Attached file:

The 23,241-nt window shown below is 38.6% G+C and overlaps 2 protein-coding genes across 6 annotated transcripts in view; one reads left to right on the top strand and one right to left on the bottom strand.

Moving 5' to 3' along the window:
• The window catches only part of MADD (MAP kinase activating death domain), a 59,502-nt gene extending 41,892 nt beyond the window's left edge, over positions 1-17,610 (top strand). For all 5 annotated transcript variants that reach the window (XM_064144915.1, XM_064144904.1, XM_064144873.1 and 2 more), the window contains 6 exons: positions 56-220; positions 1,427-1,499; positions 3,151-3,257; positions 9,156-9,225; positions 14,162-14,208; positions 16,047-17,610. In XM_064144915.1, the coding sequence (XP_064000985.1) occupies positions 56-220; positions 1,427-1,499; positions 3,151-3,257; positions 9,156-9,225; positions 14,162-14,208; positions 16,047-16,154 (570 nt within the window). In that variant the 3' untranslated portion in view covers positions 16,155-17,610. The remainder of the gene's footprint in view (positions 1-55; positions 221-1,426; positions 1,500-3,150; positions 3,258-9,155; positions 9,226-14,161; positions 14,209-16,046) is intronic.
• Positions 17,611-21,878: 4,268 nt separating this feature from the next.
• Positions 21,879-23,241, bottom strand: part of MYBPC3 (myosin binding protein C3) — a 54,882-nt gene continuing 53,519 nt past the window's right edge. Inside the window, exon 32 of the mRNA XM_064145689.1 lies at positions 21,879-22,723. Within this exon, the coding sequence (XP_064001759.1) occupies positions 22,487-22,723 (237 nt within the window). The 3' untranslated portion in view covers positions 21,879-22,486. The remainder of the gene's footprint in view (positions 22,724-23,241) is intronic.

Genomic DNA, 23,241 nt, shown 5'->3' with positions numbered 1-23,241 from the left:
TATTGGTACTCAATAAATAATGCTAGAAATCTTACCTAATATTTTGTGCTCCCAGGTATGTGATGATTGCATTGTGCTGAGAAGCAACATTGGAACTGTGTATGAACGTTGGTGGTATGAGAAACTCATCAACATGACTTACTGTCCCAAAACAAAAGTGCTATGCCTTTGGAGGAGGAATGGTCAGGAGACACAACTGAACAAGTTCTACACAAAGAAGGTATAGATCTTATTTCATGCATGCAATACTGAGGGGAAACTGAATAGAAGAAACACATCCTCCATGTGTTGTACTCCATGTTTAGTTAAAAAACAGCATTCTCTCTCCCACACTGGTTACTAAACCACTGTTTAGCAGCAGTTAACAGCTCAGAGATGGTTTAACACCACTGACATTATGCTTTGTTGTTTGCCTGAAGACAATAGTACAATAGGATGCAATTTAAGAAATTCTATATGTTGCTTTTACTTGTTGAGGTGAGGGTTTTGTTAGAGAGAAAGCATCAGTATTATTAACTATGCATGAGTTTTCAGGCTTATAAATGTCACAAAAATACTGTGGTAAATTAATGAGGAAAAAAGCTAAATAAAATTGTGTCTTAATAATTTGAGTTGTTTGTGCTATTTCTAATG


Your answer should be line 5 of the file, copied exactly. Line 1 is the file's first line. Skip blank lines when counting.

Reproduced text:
• Positions 21,879-23,241, bottom strand: part of MYBPC3 (myosin binding protein C3) — a 54,882-nt gene continuing 53,519 nt past the window's right edge. Inside the window, exon 32 of the mRNA XM_064145689.1 lies at positions 21,879-22,723. Within this exon, the coding sequence (XP_064001759.1) occupies positions 22,487-22,723 (237 nt within the window). The 3' untranslated portion in view covers positions 21,879-22,486. The remainder of the gene's footprint in view (positions 22,724-23,241) is intronic.